Nearly 20 years after the residents of Whitefield in Bengaluru began their fight against Graphite India Limited (GL) for violating pollution norms, the company told the Supreme Court on Monday that it will pay Rs 50 lakh as compensation. The Graphite India Limited factory in Whitefield had been contributing to extensive environmental pollution resulting in many people presenting with health issues as well.
The compensation amount declared by GIL comes after the Supreme Court on October 23 asked the company to come up with a figure for the distress it had caused over the years. At the hearing on Monday, Shyam Divan, the senior advocate who represented GIL, told the bench led by Justice Madan B Lokur that the compensation could be utilised for measures to curb pollution in Whitefield, where its plant is located.
The apex court gave the company two weeks to deposit Rs 50 lakh to Karnataka State Pollution Control Board (KSPCB) under the ‘polluter pays’ principle. In accordance with this, the liability for any damage incurred to the environment or an individual falls on the one who is responsible for the same.
GIL’s offer for compensation comes nearly 20 years after residents of Whitefield went to the National Green Tribunal in 1997. They have been battling the company for violating norms, emitting black dust and pollution, even as it got away with legal loopholes despite a closure order by KSPCB in 2012. Over the years, residents have been exposed to a great amount of air pollution and have been at a greater risk of pollution-related health complications.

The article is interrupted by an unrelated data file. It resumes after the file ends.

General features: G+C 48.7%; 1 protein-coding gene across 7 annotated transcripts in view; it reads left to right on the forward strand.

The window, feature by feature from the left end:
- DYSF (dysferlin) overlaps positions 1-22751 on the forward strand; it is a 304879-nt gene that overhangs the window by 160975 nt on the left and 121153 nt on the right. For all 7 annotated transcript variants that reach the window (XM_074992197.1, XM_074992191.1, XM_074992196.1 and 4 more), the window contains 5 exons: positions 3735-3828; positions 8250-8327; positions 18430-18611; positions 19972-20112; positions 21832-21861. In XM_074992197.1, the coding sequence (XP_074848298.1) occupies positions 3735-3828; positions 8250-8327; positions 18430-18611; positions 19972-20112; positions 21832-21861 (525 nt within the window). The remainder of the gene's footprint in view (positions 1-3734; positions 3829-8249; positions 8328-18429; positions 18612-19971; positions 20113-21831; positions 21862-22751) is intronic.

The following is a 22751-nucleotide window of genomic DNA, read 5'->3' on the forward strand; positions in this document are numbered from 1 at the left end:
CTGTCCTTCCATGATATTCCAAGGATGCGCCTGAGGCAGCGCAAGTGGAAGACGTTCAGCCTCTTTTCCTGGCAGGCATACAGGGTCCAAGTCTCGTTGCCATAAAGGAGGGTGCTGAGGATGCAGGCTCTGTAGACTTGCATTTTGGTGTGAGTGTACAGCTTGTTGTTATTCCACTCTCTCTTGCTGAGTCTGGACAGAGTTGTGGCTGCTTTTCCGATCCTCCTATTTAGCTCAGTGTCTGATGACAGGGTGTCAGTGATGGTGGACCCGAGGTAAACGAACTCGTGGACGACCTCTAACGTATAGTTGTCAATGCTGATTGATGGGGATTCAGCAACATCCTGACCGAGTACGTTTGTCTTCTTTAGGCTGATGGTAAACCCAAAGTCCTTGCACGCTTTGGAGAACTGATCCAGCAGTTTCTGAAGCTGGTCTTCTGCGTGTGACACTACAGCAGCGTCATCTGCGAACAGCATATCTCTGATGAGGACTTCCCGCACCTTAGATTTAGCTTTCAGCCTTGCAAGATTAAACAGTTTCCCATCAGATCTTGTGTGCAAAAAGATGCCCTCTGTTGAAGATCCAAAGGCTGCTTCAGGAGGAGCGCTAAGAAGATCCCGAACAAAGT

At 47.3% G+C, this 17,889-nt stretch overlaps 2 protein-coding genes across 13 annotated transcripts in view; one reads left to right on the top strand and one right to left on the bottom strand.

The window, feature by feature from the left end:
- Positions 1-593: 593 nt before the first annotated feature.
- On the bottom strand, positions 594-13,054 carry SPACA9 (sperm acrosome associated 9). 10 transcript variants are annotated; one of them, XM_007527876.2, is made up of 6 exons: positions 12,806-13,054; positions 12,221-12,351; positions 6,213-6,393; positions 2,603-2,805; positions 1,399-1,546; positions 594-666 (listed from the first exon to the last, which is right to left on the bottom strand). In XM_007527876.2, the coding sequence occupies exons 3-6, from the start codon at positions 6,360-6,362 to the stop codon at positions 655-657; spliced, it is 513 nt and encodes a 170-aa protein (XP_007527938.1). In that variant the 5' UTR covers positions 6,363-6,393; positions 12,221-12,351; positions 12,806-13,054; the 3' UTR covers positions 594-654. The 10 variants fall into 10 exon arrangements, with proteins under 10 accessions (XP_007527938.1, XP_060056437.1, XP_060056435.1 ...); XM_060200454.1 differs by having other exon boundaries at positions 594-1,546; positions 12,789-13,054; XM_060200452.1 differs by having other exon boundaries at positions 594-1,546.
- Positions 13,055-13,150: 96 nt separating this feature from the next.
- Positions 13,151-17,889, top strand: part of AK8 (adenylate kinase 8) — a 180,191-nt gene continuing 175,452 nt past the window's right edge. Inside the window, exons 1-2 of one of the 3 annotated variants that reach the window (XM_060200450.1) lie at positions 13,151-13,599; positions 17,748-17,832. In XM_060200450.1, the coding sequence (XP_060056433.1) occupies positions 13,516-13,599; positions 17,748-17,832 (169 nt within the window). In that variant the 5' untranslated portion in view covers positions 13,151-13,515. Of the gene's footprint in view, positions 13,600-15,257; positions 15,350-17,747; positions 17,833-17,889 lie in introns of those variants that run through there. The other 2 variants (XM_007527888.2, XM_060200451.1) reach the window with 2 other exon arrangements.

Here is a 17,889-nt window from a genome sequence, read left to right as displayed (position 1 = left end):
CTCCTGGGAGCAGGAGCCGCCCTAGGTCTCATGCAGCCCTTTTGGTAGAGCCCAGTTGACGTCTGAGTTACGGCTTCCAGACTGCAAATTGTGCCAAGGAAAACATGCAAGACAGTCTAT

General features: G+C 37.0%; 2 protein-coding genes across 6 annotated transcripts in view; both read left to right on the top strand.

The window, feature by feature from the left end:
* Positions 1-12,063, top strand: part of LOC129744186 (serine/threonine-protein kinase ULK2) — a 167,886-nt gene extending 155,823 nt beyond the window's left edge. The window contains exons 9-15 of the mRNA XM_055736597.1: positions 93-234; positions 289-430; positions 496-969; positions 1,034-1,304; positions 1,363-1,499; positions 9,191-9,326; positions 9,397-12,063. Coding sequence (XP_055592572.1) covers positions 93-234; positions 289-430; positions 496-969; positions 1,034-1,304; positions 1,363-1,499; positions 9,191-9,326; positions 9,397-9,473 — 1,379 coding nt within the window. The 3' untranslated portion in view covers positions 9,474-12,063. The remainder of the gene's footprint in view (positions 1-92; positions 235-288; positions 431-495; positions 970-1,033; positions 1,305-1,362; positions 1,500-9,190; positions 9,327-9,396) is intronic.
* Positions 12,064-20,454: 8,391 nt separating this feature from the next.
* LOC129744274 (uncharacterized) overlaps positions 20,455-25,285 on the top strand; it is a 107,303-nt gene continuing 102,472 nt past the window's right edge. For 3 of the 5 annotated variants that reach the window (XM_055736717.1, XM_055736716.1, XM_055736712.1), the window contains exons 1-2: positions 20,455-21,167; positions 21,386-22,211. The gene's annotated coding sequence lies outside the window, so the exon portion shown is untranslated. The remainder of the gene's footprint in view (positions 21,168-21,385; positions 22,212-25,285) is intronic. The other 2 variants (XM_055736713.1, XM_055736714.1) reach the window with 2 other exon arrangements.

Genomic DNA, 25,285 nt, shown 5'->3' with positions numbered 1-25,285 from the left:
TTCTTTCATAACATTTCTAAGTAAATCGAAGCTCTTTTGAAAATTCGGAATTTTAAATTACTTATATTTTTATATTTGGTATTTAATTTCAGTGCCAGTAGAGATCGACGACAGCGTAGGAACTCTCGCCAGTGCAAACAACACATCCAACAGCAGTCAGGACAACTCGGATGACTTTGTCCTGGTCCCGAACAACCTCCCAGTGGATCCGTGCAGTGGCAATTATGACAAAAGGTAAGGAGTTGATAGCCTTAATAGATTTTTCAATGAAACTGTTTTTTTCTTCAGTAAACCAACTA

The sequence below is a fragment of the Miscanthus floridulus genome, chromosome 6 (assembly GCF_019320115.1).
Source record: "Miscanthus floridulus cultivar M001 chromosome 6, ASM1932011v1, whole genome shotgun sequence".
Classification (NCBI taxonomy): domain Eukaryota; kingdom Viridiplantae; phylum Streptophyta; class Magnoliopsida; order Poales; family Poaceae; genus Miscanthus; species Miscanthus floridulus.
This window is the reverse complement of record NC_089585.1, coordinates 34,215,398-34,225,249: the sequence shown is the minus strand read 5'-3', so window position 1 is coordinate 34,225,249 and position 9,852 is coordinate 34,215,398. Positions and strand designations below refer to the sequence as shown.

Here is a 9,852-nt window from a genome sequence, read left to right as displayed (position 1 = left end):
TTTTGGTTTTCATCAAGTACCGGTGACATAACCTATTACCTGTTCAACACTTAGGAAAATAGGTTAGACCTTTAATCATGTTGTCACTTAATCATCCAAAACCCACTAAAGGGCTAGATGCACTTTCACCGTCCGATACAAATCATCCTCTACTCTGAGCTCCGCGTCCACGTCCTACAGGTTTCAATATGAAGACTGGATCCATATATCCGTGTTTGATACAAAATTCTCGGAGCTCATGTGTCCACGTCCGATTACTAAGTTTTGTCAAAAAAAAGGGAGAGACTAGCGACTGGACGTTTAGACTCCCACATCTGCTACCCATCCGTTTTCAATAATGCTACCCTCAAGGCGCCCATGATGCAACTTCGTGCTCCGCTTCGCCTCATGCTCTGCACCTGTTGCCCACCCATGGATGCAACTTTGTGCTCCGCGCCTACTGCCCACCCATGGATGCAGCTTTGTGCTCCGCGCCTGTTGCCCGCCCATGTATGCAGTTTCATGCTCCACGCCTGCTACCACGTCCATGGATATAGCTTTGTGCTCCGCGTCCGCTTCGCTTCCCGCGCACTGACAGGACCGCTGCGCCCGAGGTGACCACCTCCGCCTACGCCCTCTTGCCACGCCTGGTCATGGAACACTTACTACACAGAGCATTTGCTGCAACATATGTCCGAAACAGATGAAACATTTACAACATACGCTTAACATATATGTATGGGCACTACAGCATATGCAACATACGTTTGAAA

While GIL’s counsel had told the court that Whitefield plant would be closed by November end, a statement given by the company to Bombay Stock Exchange stated, “The Bengaluru plant has voluntarily initiated process of halting manufacturing process for revamping the broken roof sheets. The shutting down of the furnaces (by October end) will accelerate the process of revamping which would be completed by November 2018.”
The statement to BSE has raised suspicion among residents that the factory is most likely to start functioning soon.
A member of Whitefield Rising told TNM, “We are not going to counter the fine amount but will continue to pursue legal remedies. We will ask the factory to conform to pollution norms, and a technical committee to be formed look into the pollution parameters before the factory reopens.”
Srinivas Kotni, a lawyer appearing for Whitefield Rising, said, “The Supreme Court stated that the residents have other remedies to explore viz, pleading for an order or closure of the industry or relocation from the residential area as the same could not be granted in the present case owing to the procedural law mandates.”